Making the case for free personal care - Independent Age
Independent Age is urging the government to introduce a social care contribution aligned to a commitment to provide free personal care, in order to help improve social care for older people, now and in the future.
If current trends continue, support to vulnerable older people will continue to decline, access to social care will predominantly become a service based on ability to pay, and many older people will be left to fend for themselves and forced into crisis. Not only are older people increasingly being let down by a social care system that doesn’t work for them, but such pressures are increasingly leading to demands on already stretched Accident and Emergency services and the wider NHS.
Urgent action is needed now to stop any further decline in social care and support. The forthcoming social care green paper, the Budget, local government settlement, and Spending Review, all present clear opportunities, individually or collectively, to do this.
As part of this debate, Independent Age commissioned Grant Thornton UK LLP and the Social Market Foundation to assess the effectiveness of nine social care funding policy options available to the government to pay for social care in the future. Each policy option was assessed against the costs of: (1) maintaining current levels of support (2) government preferred cap and floor reforms (3) introducing free personal care.
The results of these policy options are detailed in Independent Age’s report “A Taxing Question: How to pay for free personal care”, which identifies how much money each funding option would generate and how much is needed to pay for free personal care in England. The ground-breaking report also detail the financial impact on people and regions in England of each option.
The evidence shows that there are a variety of options that will yield significant income to help fund social care reform, but no one funding option fully addresses the funding gap. Unless there are significant changes to personal taxation, even “high income” funding options will, by 2030/31, leave a funding gap of around £5 billion.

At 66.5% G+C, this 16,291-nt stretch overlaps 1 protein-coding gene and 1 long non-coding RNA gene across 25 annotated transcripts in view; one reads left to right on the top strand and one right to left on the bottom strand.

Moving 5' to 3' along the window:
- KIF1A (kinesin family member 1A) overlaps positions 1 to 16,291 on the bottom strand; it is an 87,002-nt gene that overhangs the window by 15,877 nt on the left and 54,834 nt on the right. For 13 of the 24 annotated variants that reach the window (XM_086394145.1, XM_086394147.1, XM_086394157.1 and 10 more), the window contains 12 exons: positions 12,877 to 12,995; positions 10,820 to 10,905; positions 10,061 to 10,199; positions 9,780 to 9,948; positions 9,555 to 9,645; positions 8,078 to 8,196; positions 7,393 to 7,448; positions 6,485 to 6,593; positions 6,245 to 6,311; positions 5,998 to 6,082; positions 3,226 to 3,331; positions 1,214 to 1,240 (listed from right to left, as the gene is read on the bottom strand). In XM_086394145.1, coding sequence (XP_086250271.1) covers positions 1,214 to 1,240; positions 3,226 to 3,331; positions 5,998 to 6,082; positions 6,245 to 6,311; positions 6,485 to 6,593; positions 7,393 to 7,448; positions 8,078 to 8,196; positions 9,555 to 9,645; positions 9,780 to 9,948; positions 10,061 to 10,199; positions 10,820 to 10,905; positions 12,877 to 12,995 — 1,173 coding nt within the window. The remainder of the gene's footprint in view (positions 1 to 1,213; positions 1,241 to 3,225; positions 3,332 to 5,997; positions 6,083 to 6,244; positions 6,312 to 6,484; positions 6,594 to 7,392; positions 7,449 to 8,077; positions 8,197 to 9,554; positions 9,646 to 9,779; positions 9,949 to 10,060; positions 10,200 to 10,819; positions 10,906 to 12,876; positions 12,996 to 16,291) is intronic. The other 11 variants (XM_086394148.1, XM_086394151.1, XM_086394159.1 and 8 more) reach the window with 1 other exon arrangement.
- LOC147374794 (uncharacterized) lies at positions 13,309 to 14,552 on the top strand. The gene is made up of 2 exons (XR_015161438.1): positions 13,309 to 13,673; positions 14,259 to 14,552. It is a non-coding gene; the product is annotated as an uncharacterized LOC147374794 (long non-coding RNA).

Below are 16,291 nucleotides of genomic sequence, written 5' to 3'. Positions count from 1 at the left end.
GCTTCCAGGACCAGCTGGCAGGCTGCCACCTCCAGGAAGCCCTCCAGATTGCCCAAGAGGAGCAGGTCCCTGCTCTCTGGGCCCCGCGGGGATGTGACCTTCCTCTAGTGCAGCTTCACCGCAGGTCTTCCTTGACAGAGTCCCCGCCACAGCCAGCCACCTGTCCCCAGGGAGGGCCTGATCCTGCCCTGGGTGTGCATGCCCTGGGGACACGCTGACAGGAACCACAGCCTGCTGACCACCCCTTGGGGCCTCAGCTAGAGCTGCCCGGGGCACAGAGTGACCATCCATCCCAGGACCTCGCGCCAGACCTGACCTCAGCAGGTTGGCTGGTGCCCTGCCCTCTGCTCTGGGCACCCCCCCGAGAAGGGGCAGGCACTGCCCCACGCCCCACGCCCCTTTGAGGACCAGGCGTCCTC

This presents a challenge for policymakers which can be addressed in a number of ways. Increasing the level of tax-take on any new funding option to ensure that sufficient funding is raised to address the need for social care reforms would be one such option. Other ways to address this include accepting there will be a need for two tax rises between now and 2030/31 to address the funding gap and realigning public spending to deliver wholesale transformation of the public health and prevention.
There is overwhelming public support for free personal care. According to the YouGov poll of more than 2000 English working-age adults (from a GB-wide sample), almost three-quarters (74%) of adults in England support free personal care for everyone who needs it, with more than two-thirds of adults in England (69%) agreeing that they would be willing to pay more tax to provide free personal care for all, either through a small increase in Income Tax (27%), a small increase in National Insurance (25%), a new small tax for people aged between 40 and retirement age (11%) or paying a lump sum on retirement (6%). This support is consistent across political leanings, gender, age and region.
There is also widespread political support for further investment in social care funding, with a recent survey showing that more than 4 in 5 MPs now support additional funding to prevent any further decline in social care and support.
However, if people are to pay more to fund social care, then it must be clear that they are not just being asked to fund a system that in many cases is not meeting their needs or expectations in terms of availability and quality. They must be reassured they are in fact funding a much-improved system that addresses previous failings. Introducing free personal care will result in significant benefits for all older people, enabling them to live in their own homes for longer and supporting them to live independent lives for as long as possible.
Independent Age is urging the government to introduce a social care contribution aligned to a commitment to provide free personal care, in order to help improve social care for older people, now and in the future. This will not only make it easier for people to navigate the system, but will also reduce NHS spending, make transfers of care from hospital faster, and will allow more people to live at home independently for longer.
The full report “A taxing question: how to pay for free personal care” can be read here